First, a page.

I commend to you today’s Writer’s Almanac, which contains birthday notes on  Booker Prize winner Kiran Desai, the youngest woman to win the Booker Prize.

She wrote and wrote and wrote, and one point had 1,500 pages of notes for her novel. … she hadn’t expected it to take eight years of her life to write the book … She was impoverished and filled with self-doubt … That second novel took her eight years of full-time writing, and it turned out to be a masterpiece, a complicated, multigenerational tale that explored all sorts of important contemporary issues, told as a brilliantly compelling story. And that novel, The Inheritance of Loss, published in 2006, won the Booker Prize.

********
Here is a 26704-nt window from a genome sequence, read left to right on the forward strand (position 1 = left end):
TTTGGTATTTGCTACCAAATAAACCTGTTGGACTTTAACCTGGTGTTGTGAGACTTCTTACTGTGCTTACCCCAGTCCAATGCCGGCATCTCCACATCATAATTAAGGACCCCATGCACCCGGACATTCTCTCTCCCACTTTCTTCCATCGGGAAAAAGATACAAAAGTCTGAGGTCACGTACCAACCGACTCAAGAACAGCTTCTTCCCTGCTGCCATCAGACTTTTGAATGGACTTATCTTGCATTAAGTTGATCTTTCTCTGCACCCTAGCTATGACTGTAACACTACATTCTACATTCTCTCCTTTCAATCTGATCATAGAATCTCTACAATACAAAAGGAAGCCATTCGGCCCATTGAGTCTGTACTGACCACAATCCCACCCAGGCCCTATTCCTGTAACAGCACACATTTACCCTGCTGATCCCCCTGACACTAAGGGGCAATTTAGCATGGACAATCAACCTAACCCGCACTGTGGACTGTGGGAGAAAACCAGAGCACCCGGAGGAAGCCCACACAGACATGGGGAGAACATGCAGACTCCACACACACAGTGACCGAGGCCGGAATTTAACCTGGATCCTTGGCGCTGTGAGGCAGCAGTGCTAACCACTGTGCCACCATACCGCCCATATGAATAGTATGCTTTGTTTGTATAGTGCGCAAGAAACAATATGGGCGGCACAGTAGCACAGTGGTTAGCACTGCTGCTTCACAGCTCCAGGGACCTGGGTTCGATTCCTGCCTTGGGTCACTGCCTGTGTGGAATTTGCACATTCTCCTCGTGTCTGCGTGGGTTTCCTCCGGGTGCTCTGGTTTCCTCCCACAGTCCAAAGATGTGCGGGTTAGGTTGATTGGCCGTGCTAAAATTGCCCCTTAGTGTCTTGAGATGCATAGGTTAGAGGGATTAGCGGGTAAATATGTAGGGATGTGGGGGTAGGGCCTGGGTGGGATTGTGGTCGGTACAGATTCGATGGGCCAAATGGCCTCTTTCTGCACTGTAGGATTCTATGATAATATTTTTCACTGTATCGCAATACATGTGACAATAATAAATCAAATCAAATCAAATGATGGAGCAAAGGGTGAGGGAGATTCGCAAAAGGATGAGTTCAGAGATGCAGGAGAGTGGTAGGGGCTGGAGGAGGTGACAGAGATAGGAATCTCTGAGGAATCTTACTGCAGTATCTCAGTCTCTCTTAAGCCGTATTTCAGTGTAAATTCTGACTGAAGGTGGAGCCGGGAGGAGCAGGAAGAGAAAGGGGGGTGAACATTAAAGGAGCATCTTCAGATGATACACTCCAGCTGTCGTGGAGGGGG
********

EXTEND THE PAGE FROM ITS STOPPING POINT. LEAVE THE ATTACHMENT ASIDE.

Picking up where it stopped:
Anybody out there writing full time? Well, that’s how you win the big prizes, kids. Keep the ass in the chair. I could have written five novels by now, with that simple method. Still, I like stick-to-it success stories. Sometimes. Other times, they just piss me off. They call on me to generate too much sympathy for irrelevance, or too much personal humility.

"Writing, for me, means humility. It’s a process that involves fear and doubt, especially if you’re writing honestly."
   — Kiran Desai.